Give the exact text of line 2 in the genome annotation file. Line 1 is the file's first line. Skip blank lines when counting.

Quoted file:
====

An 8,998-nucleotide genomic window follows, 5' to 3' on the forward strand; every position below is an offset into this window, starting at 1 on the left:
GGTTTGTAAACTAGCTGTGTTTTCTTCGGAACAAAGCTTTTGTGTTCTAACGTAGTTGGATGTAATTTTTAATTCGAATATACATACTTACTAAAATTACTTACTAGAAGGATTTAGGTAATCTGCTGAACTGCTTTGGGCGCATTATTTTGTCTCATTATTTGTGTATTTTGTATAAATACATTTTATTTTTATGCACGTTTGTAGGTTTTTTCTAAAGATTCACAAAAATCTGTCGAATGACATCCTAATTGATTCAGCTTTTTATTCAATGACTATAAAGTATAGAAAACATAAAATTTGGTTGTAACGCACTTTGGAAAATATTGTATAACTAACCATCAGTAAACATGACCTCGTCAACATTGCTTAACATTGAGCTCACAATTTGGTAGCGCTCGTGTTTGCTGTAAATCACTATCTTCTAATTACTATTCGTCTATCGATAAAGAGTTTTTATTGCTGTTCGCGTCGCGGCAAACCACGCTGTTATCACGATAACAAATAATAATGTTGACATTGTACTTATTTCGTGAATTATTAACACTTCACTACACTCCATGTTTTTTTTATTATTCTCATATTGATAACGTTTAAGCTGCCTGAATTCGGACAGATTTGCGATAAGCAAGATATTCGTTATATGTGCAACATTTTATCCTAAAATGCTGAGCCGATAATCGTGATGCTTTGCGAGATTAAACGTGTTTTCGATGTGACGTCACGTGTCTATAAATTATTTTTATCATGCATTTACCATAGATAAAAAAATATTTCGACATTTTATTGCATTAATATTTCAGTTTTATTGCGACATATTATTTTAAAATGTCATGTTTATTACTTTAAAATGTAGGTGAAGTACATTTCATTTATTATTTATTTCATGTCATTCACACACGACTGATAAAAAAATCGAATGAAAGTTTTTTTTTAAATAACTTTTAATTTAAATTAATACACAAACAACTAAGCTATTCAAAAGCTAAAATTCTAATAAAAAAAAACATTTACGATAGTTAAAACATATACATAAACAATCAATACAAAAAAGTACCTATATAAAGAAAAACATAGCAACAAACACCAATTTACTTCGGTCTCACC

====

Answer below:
GGTTTGTAAACTAGCTGTGTTTTCTTCGGAACAAAGCTTTTGTGTTCTAACGTAGTTGGATGTAATTTTTAATTCGAATATACATACTTACTAAAATTACTTACTAGAAGGATTTAGGTAATCTGCTGAACTGCTTTGGGCGCATTATTTTGTCTCATTATTTGTGTATTTTGTATAAATACATTTTATTTTTATGCACGTTTGTAGGTTTTTTCTAAAGATTCACAAAAATCTGTCGAATGACATCCTAATTGATTCAGCTTTTTATTCAATGACTATAAAGTATAGAAAACATAAAATTTGGTTGTAACGCACTTTGGAAAATATTGTATAACTAACCATCAGTAAACATGACCTCGTCAACATTGCTTAACATTGAGCTCACAATTTGGTAGCGCTCGTGTTTGCTGTAAATCACTATCTTCTAATTACTATTCGTCTATCGATAAAGAGTTTTTATTGCTGTTCGCGTCGCGGCAAACCACGCTGTTATCACGATAACAAATAATAATGTTGACATTGTACTTATTTCGTGAATTATTAACACTTCACTACACTCCATGTTTTTTTTATTATTCTCATATTGATAACGTTTAAGCTGCCTGAATTCGGACAGATTTGCGATAAGCAAGATATTCGTTATATGTGCAACATTTTATCCTAAAATGCTGAGCCGATAATCGTGATGCTTTGCGAGATTAAACGTGTTTTCGATGTGACGTCACGTGTCTATAAATTATTTTTATCATGCATTTACCATAGATAAAAAAATATTTCGACATTTTATTGCATTAATATTTCAGTTTTATTGCGACATATTATTTTAAAATGTCATGTTTATTACTTTAAAATGTAGGTGAAGTACATTTCATTTATTATTTATTTCATGTCATTCACACACGACTGATAAAAAAATCGAATGAAAGTTTTTTTTTAAATAACTTTTAATTTAAATTAATACACAAACAACTAAGCTATTCAAAAGCTAAAATTCTAATAAAAAAAAACATTTACGATAGTTAAAACATATACATAAACAATCAATACAAAAAAGTACCTATATAAAGAAAAACATAGCAACAAACACCAATTTACTTCGGTCTCACC